A quick word about Turkish cuisine – I’m using the words for these dishes that are familiar to me, which I understand to be the “English” version of their names (even though they might look unfamiliar and probably began as Greek or Lebanese or some such). I bring this up because I’m still confused by the Turkish dish “Su Boregi” – given to me in Turkish and connected in English recipe sources to dishes that don’t seem at all to be what was described by the person living in Turkey. It’s a mysterious item that I eventually interpreted as a spinach lasagna using homemade noodles that one wraps in a phyllo pastry enclosure before baking. One day I will visit Istanbul and figure out what’s going on. In the meantime, chastened, I decided to stick with the words I recognized and not try to get all Turkish in my dish titles.
Dolmas, Labneh, Lavash
The first step in a Turkish dinner is buying dolma, stuffed grape leaves. I say the first step is buying them because I’ve yet to find a place near where I live that sells the grape leaves by themselves, and the two people I know around here who have managed to acquire un-stuffed leaves said “don’t even think of doing it yourself that would be dumb.” And these are people who are willing to do things like make cabbage rolls and moussaka, so I trust them when they say “no”. I’d serve the stuffed grape leaves alongside fresh grapes, were it me, because I love grapes. I would add labneh (yogurt strained to make a cheese) and lavash crackers. Furthermore, I would make the crackers myself because I just saved all that time on the grape leaf stuffing.
While we’re flush with the time saving graces of pre-made dolma I should also put in a plug here for manti. They are minimally spiced lamb dumplings, folded up into wonton wrappers. Here is a recipe from Food52 – I recommend including the extra chicken broth cooking step. I serve mine on top of butterleaf lettuce (thus making them healthy because it’s a salad) with whole milk yogurt and a drizzle of harissa olive oil (which I make by whisking harissa paste in olive oil). If you have a copy of the cookbook Prune you can make their version of lamb manti – in miniature. If you have company you want to avoid, hole yourself up with these babies and a good show on Netflix to half-watch while you fold. They use 1/4 of a wonton wrapper for each. Tiny.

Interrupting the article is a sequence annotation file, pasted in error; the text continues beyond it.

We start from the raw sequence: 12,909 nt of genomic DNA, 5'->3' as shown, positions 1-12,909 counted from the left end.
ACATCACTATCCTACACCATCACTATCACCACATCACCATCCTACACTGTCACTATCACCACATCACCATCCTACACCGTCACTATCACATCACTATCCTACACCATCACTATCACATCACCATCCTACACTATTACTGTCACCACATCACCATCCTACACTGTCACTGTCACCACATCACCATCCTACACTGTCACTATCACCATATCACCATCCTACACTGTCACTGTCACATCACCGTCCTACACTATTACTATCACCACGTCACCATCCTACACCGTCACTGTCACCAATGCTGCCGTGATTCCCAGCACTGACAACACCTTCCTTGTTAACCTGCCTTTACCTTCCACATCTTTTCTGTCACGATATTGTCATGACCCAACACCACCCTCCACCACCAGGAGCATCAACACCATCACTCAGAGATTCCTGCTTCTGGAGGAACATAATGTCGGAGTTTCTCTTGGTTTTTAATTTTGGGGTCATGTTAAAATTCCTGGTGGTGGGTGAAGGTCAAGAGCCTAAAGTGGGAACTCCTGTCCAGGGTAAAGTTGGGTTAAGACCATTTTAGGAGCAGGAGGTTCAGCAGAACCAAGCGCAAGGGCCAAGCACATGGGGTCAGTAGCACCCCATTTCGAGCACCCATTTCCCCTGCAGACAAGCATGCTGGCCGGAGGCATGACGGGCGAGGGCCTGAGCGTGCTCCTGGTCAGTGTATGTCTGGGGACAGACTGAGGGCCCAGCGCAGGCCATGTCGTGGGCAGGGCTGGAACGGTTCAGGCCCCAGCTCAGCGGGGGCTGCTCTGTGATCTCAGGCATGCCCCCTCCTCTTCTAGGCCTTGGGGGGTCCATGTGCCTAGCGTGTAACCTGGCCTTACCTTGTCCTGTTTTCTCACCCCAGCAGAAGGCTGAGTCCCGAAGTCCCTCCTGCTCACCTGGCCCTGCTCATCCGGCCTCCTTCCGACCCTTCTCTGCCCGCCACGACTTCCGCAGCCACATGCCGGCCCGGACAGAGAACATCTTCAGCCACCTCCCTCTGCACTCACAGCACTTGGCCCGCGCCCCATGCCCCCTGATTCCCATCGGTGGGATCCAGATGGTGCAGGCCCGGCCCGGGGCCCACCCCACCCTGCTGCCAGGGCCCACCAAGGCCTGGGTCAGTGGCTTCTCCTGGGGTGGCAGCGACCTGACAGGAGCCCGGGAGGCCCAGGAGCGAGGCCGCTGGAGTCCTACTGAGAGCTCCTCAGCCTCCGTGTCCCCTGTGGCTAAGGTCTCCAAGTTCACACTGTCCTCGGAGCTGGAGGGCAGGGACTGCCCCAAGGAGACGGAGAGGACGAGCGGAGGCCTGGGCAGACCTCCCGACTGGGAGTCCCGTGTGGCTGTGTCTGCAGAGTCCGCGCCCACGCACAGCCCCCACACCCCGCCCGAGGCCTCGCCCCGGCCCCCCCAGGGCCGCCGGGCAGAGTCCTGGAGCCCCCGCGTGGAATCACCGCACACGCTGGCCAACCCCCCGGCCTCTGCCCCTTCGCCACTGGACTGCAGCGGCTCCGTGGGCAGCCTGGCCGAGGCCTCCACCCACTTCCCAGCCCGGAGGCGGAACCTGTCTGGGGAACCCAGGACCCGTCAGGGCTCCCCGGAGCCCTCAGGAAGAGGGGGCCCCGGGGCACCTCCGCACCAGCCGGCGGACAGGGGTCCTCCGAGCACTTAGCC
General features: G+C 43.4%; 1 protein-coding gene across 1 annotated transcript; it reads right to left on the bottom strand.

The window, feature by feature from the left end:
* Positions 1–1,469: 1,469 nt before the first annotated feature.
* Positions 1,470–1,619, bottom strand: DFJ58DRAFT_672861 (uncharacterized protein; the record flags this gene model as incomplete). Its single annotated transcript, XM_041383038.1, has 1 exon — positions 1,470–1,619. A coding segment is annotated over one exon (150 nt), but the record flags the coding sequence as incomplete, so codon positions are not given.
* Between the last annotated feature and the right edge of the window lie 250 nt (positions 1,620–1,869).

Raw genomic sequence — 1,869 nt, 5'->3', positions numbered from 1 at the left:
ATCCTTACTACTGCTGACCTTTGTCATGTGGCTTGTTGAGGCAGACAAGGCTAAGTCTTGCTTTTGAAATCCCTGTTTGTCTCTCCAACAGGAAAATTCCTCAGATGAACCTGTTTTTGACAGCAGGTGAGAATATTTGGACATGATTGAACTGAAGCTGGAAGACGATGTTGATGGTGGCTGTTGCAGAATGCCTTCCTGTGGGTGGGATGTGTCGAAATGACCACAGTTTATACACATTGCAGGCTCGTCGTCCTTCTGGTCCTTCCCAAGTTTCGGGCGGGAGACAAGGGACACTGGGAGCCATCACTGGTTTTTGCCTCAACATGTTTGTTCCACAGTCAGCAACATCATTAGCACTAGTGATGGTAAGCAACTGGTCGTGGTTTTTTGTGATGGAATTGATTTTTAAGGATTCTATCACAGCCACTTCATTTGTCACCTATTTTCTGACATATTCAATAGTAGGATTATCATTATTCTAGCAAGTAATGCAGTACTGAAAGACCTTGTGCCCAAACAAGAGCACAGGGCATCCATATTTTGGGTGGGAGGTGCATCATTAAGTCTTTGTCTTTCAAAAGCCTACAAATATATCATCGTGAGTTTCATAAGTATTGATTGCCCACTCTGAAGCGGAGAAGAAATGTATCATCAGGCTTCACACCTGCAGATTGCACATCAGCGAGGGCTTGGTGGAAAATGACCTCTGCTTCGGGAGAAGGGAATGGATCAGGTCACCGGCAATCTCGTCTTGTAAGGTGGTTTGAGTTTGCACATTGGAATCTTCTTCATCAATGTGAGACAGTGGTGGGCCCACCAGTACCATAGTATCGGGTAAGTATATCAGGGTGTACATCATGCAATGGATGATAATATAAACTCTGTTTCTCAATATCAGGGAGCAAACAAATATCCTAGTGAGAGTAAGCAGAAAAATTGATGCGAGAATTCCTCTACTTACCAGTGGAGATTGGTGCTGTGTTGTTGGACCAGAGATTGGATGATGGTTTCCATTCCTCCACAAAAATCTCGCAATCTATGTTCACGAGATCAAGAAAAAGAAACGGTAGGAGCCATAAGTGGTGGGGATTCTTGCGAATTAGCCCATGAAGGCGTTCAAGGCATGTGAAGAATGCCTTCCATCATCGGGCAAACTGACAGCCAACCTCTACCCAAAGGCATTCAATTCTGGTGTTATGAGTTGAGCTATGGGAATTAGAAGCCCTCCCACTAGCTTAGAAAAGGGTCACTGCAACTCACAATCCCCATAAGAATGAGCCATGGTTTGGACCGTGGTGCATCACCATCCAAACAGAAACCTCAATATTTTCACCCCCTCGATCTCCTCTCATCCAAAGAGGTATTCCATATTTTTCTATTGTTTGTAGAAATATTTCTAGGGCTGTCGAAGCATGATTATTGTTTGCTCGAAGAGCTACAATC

The manti-salad concoction works well as a dish on a buffet or as a lunch. Another dish of similar heft is the Pide – kind of like a pizza that got partway to being a calzone then stopped. This recipe offers a basic starting point. I used a mixture of both feta cheese and cheddar cheese (in a 2:1 ratio). I also drizzled the top with balsamic-maple poached garlic, the recipe for which is found halfway through this Bon Appetit recipe for a goat cheese tart.
Chickpea Kofte with Tahini-Za’atar Sauce
As I’m enumerating the components of what I consider a Turkish meal, I’m realizing I serve my Turkish meals tapas style, with small servings of items that could be hearty lunches. Here’s another one: Chickpea Kofte with Tahini-Za’atar sauce.